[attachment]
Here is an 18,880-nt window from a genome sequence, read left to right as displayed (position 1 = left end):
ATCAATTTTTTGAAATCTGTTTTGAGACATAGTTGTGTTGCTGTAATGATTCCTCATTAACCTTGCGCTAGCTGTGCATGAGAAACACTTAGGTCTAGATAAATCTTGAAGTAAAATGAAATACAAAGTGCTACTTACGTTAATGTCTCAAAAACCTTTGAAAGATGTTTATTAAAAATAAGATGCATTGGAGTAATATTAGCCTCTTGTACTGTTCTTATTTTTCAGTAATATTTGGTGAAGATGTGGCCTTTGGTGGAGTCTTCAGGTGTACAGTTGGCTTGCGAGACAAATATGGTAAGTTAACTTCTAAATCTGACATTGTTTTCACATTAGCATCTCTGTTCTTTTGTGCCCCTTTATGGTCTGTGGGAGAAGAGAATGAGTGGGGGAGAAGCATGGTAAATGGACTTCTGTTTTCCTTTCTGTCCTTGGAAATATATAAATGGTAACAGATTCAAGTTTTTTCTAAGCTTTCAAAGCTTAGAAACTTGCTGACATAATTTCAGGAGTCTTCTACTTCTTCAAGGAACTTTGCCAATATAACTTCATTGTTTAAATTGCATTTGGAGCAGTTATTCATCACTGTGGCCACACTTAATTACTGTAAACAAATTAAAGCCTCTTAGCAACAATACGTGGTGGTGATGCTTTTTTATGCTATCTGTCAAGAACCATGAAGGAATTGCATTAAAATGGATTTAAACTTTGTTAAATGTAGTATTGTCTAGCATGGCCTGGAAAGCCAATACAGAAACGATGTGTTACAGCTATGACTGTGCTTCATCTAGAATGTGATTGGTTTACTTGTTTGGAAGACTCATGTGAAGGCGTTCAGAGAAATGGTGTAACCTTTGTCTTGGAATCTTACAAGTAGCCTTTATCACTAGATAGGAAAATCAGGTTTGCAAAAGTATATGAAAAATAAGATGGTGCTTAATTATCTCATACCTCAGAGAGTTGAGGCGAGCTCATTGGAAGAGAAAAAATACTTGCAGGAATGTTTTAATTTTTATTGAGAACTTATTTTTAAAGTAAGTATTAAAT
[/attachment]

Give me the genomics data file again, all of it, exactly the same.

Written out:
Here is an 18,880-nt window from a genome sequence, read left to right as displayed (position 1 = left end):
ATCAATTTTTTGAAATCTGTTTTGAGACATAGTTGTGTTGCTGTAATGATTCCTCATTAACCTTGCGCTAGCTGTGCATGAGAAACACTTAGGTCTAGATAAATCTTGAAGTAAAATGAAATACAAAGTGCTACTTACGTTAATGTCTCAAAAACCTTTGAAAGATGTTTATTAAAAATAAGATGCATTGGAGTAATATTAGCCTCTTGTACTGTTCTTATTTTTCAGTAATATTTGGTGAAGATGTGGCCTTTGGTGGAGTCTTCAGGTGTACAGTTGGCTTGCGAGACAAATATGGTAAGTTAACTTCTAAATCTGACATTGTTTTCACATTAGCATCTCTGTTCTTTTGTGCCCCTTTATGGTCTGTGGGAGAAGAGAATGAGTGGGGGAGAAGCATGGTAAATGGACTTCTGTTTTCCTTTCTGTCCTTGGAAATATATAAATGGTAACAGATTCAAGTTTTTTCTAAGCTTTCAAAGCTTAGAAACTTGCTGACATAATTTCAGGAGTCTTCTACTTCTTCAAGGAACTTTGCCAATATAACTTCATTGTTTAAATTGCATTTGGAGCAGTTATTCATCACTGTGGCCACACTTAATTACTGTAAACAAATTAAAGCCTCTTAGCAACAATACGTGGTGGTGATGCTTTTTTATGCTATCTGTCAAGAACCATGAAGGAATTGCATTAAAATGGATTTAAACTTTGTTAAATGTAGTATTGTCTAGCATGGCCTGGAAAGCCAATACAGAAACGATGTGTTACAGCTATGACTGTGCTTCATCTAGAATGTGATTGGTTTACTTGTTTGGAAGACTCATGTGAAGGCGTTCAGAGAAATGGTGTAACCTTTGTCTTGGAATCTTACAAGTAGCCTTTATCACTAGATAGGAAAATCAGGTTTGCAAAAGTATATGAAAAATAAGATGGTGCTTAATTATCTCATACCTCAGAGAGTTGAGGCGAGCTCATTGGAAGAGAAAAAATACTTGCAGGAATGTTTTAATTTTTATTGAGAACTTATTTTTAAAGTAAGTATTAAAT